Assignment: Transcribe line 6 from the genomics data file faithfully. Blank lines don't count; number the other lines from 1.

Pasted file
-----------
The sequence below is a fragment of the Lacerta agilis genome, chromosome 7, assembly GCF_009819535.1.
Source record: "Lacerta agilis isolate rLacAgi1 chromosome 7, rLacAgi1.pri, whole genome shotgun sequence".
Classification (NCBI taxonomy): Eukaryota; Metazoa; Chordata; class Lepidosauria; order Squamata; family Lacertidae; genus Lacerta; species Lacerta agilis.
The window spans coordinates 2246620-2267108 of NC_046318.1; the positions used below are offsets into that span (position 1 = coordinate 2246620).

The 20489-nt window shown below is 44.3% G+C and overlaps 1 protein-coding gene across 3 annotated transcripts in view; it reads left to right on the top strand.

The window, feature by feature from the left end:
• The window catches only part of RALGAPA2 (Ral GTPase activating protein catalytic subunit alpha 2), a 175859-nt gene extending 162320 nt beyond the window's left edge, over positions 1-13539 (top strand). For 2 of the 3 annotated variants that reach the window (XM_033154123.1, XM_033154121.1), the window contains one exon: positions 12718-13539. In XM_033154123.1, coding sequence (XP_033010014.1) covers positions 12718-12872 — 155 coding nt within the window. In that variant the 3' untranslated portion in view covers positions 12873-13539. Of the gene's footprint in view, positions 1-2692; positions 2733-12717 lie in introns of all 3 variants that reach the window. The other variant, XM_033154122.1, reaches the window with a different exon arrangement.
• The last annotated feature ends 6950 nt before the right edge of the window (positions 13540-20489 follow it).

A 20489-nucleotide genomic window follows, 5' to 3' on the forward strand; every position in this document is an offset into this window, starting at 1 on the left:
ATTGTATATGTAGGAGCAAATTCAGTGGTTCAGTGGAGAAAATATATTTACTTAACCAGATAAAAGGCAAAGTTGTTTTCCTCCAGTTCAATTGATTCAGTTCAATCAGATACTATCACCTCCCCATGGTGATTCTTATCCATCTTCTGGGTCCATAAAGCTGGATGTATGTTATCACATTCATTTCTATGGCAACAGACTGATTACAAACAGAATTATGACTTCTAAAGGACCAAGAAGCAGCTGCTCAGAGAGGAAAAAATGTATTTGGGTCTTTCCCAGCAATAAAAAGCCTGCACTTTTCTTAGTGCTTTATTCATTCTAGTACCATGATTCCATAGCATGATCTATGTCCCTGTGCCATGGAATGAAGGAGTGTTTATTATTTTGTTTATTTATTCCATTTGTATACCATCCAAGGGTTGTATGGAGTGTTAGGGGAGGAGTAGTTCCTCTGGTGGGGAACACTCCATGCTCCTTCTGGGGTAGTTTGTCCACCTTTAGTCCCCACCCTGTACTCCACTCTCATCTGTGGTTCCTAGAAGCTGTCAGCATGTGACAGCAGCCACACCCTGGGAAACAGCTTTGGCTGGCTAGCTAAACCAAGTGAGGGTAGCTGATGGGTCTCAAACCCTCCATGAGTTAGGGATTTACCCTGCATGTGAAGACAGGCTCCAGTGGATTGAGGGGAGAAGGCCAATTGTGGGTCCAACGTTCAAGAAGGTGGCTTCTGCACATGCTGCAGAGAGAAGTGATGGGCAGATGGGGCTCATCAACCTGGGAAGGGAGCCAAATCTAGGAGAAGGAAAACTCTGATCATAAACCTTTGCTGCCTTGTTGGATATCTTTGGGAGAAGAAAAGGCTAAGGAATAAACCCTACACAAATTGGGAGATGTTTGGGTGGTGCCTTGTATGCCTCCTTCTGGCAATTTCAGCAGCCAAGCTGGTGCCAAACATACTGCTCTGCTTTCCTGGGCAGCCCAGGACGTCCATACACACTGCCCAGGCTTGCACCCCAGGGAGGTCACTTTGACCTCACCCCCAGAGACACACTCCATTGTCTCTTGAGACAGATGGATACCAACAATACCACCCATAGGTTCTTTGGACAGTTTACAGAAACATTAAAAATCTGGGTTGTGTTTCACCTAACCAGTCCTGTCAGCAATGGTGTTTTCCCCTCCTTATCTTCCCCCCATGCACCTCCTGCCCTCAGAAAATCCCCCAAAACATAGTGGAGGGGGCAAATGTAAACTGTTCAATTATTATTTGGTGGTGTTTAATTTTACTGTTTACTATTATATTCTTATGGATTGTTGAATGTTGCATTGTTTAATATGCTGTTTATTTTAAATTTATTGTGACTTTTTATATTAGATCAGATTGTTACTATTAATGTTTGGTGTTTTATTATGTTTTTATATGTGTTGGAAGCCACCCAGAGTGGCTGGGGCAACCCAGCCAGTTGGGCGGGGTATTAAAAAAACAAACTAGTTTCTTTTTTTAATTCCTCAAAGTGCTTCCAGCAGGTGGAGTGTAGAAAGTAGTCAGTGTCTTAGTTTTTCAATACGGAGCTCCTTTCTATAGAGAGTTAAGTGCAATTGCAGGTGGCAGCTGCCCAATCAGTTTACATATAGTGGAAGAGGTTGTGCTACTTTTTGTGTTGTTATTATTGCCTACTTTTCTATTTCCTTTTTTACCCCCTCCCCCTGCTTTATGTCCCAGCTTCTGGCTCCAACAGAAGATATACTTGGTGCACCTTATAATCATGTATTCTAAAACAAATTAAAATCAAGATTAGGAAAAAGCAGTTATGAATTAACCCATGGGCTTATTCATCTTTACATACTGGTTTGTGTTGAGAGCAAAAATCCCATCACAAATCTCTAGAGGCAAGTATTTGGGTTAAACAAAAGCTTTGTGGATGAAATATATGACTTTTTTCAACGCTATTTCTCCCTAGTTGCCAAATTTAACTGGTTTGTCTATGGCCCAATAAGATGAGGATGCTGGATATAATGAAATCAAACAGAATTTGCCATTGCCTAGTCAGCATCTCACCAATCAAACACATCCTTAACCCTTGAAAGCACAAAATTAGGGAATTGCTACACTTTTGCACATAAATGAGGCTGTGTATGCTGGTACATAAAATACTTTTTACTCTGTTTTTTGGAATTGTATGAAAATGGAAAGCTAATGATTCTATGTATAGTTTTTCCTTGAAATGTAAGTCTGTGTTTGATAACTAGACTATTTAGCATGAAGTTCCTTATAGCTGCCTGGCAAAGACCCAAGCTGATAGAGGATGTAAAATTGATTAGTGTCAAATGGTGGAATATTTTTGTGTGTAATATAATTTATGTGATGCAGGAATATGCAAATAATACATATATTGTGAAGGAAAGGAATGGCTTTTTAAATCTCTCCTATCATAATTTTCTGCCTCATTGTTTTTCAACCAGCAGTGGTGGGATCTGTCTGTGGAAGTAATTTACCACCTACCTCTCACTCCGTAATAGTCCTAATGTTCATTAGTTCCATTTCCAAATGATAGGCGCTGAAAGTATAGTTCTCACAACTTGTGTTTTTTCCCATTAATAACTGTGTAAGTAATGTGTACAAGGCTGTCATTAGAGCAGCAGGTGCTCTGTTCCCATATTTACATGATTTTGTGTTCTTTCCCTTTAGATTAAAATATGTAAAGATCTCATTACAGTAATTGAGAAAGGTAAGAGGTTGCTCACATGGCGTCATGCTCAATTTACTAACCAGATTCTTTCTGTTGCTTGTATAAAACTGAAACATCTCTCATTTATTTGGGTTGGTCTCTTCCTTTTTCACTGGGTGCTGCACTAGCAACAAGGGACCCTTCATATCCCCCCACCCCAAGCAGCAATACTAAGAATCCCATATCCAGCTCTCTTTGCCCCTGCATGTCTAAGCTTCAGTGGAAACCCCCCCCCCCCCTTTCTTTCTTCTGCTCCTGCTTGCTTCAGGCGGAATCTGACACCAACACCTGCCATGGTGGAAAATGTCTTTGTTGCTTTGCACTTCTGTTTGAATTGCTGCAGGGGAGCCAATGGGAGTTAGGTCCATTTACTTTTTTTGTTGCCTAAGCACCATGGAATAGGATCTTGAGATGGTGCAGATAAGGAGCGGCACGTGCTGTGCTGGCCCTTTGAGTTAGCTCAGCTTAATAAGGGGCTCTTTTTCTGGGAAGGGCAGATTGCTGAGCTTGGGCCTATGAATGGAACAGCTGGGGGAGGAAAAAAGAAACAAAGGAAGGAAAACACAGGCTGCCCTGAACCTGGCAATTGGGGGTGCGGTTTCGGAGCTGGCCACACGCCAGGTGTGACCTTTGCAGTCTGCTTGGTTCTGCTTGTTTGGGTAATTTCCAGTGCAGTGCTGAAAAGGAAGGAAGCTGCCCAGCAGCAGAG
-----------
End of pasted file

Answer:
The window, feature by feature from the left end: